The New Aged Home

A smart home is:

“a residence that uses internet-connected devices to enable the remote monitoring and management of appliances and systems, such as lighting and heating.” 

However, besides the image of the high tech ‘aware’ home, the wide range of smart home technologies available to support older adults to live at home and remain independent, is largely unknown. From passive and active sensors; monitoring systems to environmental control systems; and electronic aids to daily living – technology has the potential to transform our lives as we age. And let’s not forget Voice-First technology – a multilingual technology with enormous potential. 

Although as Laurie Orlov suggests there are still many questions and much research to be done to understand whether “Voice-First” is more hype than helpful.  

Australia is considered slow in the smart home technology uptake. However, this is predicted to radically change. In fact, the industry is forecast to grow from a $377million industry in 2016 to a $4.7billion industry in 2021. 

What’s the Impact?

Delivering enhanced customer experiences (CX) for business growth is the mantra amongst marketers today. Developers, architects, builders, and renovation specialists have the opportunity to innovate by meeting the needs of the burgeoning baby boomer market with smart home technology. Healthcare providers have the potential to improve the experience of their customers by introducing smart technology such as that available from Feros Care or eHomeCare.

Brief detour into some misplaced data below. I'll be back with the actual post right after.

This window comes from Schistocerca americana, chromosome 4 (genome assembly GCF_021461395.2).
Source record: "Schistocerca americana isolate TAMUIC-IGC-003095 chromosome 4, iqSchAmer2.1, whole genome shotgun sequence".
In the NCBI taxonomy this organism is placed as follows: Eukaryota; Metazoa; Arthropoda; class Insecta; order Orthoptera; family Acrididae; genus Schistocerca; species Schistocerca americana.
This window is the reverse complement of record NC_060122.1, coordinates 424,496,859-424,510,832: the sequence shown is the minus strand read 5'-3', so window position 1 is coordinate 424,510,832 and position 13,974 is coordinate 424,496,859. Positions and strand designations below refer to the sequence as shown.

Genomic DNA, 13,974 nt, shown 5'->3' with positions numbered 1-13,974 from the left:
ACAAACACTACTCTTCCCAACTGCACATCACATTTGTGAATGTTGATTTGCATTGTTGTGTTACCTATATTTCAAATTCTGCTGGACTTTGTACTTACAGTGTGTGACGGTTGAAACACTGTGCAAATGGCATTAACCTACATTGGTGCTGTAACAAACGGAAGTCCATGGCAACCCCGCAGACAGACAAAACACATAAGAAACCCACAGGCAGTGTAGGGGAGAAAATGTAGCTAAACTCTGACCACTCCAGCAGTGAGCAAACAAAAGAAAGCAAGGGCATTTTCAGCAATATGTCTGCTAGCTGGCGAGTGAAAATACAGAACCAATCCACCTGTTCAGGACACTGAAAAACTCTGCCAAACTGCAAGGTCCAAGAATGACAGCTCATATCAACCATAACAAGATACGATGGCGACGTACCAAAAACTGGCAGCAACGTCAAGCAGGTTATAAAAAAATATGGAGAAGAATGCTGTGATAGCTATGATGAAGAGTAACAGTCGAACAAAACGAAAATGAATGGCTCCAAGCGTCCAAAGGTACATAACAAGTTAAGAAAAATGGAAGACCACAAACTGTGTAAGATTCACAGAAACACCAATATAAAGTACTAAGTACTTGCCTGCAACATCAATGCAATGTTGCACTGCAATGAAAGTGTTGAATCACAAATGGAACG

Whilst technology does not replace human contact or reduce loneliness, it can contribute to providing individuals, carers, family, and loved ones with a sense of safety, security, and connection. With health and aged care costs predicted to balloon over the next couple of decades as the population ages, technology, is realistically, a practical part of the solution to reduce those costs.

Given that …

  1. Australia’s population is ageing – already one-third of us are over 50 years old.
  2. The majority of people want to age in their own homes.
  3. Attitudes of older people towards technology are not as stereotypes suggest. They’re surprisingly open to using technology. 

… what assumptions is your organisation making about the ability of older people to utilise and engage with technology? How can you establish a competitive difference or obtain growth by better understanding your current and potential customers?

If you would like to explore these questions and consider how your organisation might deliver products, services, or a better customer experience for the over 50’s, contact us.

Photo by Kevin Bhagat on Unsplash

Is de-greying your workforce hurting customer experience?